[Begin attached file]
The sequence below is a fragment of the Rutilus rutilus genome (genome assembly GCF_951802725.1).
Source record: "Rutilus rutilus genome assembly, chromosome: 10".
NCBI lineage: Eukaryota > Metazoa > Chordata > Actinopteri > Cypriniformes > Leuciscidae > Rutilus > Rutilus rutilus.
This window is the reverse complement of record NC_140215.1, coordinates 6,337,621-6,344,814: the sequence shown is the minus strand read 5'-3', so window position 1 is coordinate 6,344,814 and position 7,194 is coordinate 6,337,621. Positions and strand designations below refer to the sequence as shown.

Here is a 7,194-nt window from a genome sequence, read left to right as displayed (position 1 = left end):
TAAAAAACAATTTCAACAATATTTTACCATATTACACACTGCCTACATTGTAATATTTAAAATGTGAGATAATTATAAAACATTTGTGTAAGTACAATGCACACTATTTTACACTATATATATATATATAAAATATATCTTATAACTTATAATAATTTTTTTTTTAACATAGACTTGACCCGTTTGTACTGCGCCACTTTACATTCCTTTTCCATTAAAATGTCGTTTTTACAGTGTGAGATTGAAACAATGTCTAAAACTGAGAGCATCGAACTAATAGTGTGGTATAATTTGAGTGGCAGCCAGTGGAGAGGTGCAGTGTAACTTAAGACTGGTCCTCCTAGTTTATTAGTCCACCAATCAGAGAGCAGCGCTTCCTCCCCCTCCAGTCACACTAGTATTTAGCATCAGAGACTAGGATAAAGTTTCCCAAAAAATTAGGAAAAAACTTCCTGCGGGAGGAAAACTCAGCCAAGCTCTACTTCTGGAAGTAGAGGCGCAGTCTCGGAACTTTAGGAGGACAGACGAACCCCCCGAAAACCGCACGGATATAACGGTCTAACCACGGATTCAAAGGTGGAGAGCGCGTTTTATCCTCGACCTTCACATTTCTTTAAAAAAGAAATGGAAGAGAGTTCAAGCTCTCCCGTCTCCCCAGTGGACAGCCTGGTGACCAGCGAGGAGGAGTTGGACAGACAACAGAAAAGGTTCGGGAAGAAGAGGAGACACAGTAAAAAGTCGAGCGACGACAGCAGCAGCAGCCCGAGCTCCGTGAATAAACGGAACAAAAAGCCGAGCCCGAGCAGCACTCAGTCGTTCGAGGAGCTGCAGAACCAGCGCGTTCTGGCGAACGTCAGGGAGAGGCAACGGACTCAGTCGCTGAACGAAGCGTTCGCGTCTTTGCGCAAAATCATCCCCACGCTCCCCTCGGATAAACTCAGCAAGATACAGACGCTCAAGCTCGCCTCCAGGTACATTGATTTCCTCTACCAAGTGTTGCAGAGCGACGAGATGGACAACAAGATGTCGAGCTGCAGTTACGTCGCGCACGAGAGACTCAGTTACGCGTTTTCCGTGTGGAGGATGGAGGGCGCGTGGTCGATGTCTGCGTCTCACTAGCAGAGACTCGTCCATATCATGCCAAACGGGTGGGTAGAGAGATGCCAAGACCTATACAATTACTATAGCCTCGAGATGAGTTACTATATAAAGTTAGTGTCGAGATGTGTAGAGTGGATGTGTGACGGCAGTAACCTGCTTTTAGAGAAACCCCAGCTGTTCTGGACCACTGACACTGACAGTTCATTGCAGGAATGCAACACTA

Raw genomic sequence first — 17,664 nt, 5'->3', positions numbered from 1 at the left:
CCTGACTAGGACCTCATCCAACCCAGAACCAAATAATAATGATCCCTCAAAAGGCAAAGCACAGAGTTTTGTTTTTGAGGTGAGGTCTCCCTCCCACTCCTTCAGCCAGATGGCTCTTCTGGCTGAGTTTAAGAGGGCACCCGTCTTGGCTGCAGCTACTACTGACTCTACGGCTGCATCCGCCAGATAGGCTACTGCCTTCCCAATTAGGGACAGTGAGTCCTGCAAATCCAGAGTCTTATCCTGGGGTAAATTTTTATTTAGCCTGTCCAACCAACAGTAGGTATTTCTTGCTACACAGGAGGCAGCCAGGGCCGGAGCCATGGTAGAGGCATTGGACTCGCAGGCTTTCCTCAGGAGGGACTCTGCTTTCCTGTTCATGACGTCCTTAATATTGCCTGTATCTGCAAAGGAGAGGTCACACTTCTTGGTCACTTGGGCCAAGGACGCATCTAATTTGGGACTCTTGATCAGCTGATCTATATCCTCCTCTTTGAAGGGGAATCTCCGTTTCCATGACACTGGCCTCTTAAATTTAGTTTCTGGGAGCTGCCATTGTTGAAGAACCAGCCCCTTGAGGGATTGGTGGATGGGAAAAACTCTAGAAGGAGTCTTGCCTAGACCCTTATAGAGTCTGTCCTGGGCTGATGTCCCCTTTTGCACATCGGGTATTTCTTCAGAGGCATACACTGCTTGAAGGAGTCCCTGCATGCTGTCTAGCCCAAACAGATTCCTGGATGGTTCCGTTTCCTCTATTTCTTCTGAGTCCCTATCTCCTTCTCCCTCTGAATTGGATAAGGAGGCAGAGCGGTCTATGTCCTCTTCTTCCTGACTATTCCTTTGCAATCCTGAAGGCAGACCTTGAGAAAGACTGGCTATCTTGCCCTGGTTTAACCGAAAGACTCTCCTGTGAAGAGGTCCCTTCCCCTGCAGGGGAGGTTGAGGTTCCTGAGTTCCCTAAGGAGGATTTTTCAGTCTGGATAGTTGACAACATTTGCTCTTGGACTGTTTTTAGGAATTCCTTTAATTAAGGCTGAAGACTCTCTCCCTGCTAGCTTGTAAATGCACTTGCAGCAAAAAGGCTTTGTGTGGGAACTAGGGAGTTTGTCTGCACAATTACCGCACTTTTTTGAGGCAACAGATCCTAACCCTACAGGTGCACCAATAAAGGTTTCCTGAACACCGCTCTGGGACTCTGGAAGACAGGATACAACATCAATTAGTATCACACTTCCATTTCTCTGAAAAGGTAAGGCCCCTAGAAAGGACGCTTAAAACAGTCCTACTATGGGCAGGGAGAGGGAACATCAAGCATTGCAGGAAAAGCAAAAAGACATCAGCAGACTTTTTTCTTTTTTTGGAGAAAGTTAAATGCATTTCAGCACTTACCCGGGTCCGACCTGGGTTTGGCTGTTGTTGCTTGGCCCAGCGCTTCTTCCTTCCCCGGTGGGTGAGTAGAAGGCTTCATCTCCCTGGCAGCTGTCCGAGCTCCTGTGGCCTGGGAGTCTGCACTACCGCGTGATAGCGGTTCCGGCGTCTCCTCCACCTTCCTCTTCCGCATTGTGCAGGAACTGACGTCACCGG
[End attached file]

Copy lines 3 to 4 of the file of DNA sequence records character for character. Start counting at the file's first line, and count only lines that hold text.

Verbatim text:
NCBI lineage: Eukaryota > Metazoa > Chordata > Actinopteri > Cypriniformes > Leuciscidae > Rutilus > Rutilus rutilus.
This window is the reverse complement of record NC_140215.1, coordinates 6,337,621-6,344,814: the sequence shown is the minus strand read 5'-3', so window position 1 is coordinate 6,344,814 and position 7,194 is coordinate 6,337,621. Positions and strand designations below refer to the sequence as shown.